What about cash withdrawals? Imagine an elderly client who has survived multiple currencies being used in the country during his lifetime, and many local banks going bankrupt. Do these events play a role in the way such a population currently manages their finances? Does an elderly person have the right not to fully trust the current banking system and withdraw 100 or 200 euros each month simply because he prefers to buy food at the farmers’ market and leave tips in cash rather than with a card? Does this customer pose the same ML/TF risk as someone who runs a small construction business and wants to withdraw €10,000 a month? Should they be placed in the same customer risk bucket?

Introducing a rating system

The final step is to assign appropriate weights/scores to these risk factors and combine them into a single overall risk score. 

But why is this important? Some risk factors are more important than others, so they should receive a larger share of the score. If the weights are not properly balanced, it could attract unwanted attention from regulators and expose the organization to fines for artificially lowering the risk level of the customer and forcing higher risk customers to undergo the EDD process. Let’s look at how these weights can affect the same scores and the overall risk rating.

Rating system


Scenario 1 has evenly distributed weights across the 4 risk factors and results in a score of 6.5. These weights are not bad, but it is possible that this scoring engine did not produce the desired result. For example, the creator may have intended the final score for this particular consumer scenario to be higher, resulting in a score of at least 7. Does this mean that the scoring methodology itself is bad? Well, no. If we adjust the weights to those given in Scenario 2, we would get the desired result without rebuilding everything. By doing this, the organization is drawing attention to the fact that more weight is being given to the categories that are most relevant to their business. 

Scenario 3 may seem odd at first glance and requires further explanation to the reader. Let’s say the organization uses weights from scenario 1 or 2 on a daily basis. However, the customer is an international PEP and represents a high risk of bribery and corruption to the organization, so the customer risk factor has been given the maximum available risk score of 10/10. If the methodology requires the EDD process to be triggered only when the score is 8 or above, then the standard scenarios 1 & 2 will not deliver the intended result. Therefore, Scenario 3 could act as an extension of Scenarios 1.1 or 2.1. If a single category or factor needs to increase the risk, it can override other remaining scores and the customer would automatically be assigned the maximum score, forcing them to go through the EDD process.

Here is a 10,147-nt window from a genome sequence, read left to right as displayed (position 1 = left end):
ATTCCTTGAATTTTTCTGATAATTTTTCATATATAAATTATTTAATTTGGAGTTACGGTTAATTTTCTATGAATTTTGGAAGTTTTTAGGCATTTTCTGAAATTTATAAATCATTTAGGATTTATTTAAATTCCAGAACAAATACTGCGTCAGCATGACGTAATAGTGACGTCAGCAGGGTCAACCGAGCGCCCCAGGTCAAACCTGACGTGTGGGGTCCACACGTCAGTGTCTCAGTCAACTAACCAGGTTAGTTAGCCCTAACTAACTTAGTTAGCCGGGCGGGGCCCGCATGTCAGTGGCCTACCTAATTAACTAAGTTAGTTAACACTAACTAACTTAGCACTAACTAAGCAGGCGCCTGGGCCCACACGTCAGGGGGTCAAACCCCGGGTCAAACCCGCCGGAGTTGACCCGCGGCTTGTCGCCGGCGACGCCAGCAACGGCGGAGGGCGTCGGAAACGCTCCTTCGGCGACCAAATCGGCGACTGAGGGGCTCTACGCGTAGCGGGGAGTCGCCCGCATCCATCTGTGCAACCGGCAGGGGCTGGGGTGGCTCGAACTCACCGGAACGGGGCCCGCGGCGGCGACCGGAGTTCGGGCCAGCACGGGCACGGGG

Scenario 4 provides an example of how the risk score for the same customer could be artificially reduced by focusing only on the area where the risk score contains the lowest score. 

Appearance of the risk scoring system in the AMLYZE platform
Appearance of the risk scoring system in the AMLYZE platform

Summing up AML risk scoring

There is no one-size-fits-all solution for customer risk scoring. Each organization develops its own client risk scoring framework tailored to its size, business model complexity, and risk appetite. Moreover, the dynamic and volatile nature of the financial crime environment necessitates continual advancement in AML/CFT processes to better detect indications of possible wrongdoing without disrupting day-to-day business operations.

Static risk scoring falls short in meeting the demands of institutions to stay ahead of evolving risks and the expectations of regulatory bodies. Recognizing this gap, dynamic risk scoring, which accounts for the ever-changing nature of customer behavior, emerges as the latest trend that AMLYZE is exploring. We are committed to keeping you informed about the latest trends. Stay updated by following our articles.

Read more here related topic about AML risk assessment and its importance to AML/CFT compliance programmes.

About the author

Mažvydas Miliauskas
Mažvydas Miliauskas
Mažvydas is AMLYZE contributing author. CAMS certified high achiever who is passionate about financial crime compliance, ML/TF typologies and enterprise risk management.